```
# unnest() is designed to work with lists of data frames
df <- tibble(
x = 1:3,
y = list(
NULL,
tibble(a = 1, b = 2),
tibble(a = 1:3, b = 3:1, c = 4)
)
)
# unnest() recycles input rows for each row of the list-column
# and adds a column for each column
df %>% unnest(y)
# input rows with 0 rows in the list-column will usually disappear,
# but you can keep them (generating NAs) with keep_empty = TRUE:
df %>% unnest(y, keep_empty = TRUE)
# Multiple columns ----------------------------------------------------------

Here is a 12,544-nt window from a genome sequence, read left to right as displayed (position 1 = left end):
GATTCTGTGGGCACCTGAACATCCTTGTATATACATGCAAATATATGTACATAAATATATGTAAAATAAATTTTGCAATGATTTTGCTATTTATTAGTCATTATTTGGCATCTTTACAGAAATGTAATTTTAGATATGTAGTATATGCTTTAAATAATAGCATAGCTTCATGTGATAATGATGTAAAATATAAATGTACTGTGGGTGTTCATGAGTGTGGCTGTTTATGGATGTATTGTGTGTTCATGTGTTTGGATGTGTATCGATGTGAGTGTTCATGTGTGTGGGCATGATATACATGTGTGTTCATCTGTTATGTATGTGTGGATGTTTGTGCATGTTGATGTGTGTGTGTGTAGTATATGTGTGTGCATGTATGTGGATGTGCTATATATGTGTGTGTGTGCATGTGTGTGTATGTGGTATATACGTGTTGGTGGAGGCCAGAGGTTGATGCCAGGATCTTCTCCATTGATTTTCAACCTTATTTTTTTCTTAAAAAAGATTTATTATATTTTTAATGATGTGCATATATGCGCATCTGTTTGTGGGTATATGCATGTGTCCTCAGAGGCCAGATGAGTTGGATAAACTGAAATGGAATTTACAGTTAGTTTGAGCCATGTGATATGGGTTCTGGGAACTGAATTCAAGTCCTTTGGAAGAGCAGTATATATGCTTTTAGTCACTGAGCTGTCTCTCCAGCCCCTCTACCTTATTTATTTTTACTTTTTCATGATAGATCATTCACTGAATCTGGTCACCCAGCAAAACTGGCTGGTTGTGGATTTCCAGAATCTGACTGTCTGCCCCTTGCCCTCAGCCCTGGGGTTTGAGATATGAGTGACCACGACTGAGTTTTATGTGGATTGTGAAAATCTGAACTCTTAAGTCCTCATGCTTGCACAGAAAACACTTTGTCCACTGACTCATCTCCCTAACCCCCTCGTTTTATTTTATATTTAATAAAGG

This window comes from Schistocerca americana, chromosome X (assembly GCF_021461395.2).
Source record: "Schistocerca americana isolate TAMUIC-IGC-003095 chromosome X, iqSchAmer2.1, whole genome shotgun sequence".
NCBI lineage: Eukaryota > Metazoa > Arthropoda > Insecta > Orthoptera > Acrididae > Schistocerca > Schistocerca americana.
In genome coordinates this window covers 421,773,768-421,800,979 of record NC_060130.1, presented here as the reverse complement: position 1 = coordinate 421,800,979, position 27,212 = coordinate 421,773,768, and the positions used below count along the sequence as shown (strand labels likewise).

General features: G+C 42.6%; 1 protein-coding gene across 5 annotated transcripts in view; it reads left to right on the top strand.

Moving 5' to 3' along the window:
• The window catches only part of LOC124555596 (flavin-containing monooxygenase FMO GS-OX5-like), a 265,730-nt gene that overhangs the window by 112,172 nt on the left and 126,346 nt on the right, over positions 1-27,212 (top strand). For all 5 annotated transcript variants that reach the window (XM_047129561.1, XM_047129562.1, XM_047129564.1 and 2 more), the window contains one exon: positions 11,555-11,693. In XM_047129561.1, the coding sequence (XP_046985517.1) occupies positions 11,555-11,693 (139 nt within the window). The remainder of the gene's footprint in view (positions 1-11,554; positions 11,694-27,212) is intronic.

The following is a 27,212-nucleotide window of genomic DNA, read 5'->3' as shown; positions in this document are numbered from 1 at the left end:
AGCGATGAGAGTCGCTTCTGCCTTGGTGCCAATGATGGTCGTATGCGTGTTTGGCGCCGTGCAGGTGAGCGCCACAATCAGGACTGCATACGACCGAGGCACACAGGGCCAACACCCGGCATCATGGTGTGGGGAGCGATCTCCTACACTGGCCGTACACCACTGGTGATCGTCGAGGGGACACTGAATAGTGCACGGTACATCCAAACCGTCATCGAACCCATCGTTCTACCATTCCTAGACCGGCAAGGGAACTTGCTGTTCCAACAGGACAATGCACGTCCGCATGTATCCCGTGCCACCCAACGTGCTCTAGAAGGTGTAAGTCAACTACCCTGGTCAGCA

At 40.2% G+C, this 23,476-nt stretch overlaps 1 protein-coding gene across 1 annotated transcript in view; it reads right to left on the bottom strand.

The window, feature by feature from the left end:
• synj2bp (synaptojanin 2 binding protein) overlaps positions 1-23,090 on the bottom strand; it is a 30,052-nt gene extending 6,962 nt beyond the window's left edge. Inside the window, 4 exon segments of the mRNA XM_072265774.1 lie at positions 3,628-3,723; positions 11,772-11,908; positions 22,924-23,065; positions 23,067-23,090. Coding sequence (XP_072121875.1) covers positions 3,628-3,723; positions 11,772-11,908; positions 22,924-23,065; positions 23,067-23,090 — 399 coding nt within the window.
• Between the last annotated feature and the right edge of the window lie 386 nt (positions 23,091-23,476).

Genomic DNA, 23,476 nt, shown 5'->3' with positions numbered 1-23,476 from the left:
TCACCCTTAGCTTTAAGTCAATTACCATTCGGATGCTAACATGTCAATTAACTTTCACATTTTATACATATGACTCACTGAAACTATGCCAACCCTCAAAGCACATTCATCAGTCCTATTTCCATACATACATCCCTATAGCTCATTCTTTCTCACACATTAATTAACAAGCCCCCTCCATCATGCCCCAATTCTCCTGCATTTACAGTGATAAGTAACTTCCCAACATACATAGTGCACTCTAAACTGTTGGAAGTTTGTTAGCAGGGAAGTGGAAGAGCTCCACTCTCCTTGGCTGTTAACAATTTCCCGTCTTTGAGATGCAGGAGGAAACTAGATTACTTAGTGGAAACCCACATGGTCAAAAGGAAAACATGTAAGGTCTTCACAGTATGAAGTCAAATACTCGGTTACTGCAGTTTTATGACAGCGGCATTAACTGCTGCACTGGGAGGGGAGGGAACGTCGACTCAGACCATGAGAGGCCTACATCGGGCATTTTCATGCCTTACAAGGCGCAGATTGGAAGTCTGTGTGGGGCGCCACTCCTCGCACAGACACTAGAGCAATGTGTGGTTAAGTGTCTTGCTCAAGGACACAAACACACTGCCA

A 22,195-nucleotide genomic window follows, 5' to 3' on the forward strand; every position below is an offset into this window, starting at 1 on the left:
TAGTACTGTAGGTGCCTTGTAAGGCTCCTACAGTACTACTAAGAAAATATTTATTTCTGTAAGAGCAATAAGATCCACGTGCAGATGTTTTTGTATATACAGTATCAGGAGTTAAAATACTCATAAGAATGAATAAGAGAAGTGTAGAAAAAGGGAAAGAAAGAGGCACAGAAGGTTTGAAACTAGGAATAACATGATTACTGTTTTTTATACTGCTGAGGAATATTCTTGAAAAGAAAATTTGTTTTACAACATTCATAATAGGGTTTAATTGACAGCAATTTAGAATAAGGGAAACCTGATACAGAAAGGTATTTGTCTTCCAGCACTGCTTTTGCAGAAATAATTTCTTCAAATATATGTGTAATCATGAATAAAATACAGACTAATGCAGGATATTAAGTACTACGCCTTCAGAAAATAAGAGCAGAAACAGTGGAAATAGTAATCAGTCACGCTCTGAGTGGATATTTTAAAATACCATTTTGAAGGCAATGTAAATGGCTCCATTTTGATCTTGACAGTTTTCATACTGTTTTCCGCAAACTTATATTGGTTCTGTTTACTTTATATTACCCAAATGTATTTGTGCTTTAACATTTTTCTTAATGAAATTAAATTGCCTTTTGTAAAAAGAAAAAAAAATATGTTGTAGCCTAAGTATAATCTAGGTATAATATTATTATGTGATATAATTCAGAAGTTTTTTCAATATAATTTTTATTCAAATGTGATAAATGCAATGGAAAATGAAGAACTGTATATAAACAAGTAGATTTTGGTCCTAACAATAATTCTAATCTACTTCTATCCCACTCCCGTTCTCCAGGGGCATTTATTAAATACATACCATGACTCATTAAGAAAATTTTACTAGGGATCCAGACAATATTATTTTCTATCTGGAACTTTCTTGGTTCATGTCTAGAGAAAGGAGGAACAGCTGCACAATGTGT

# You can unnest multiple columns simultaneously
df <- tibble(
x = 1:2,
y = list(
tibble(a = 1, b = 2),
tibble(a = 3:4, b = 5:6)
),
z = list(
tibble(c = 1, d = 2),
tibble(c = 3:4, d = 5:6)
)
)
df %>% unnest(c(y, z))
# Compare with unnesting one column at a time, which generates
# the Cartesian product
df %>%
unnest(y) %>%
unnest(z)
```

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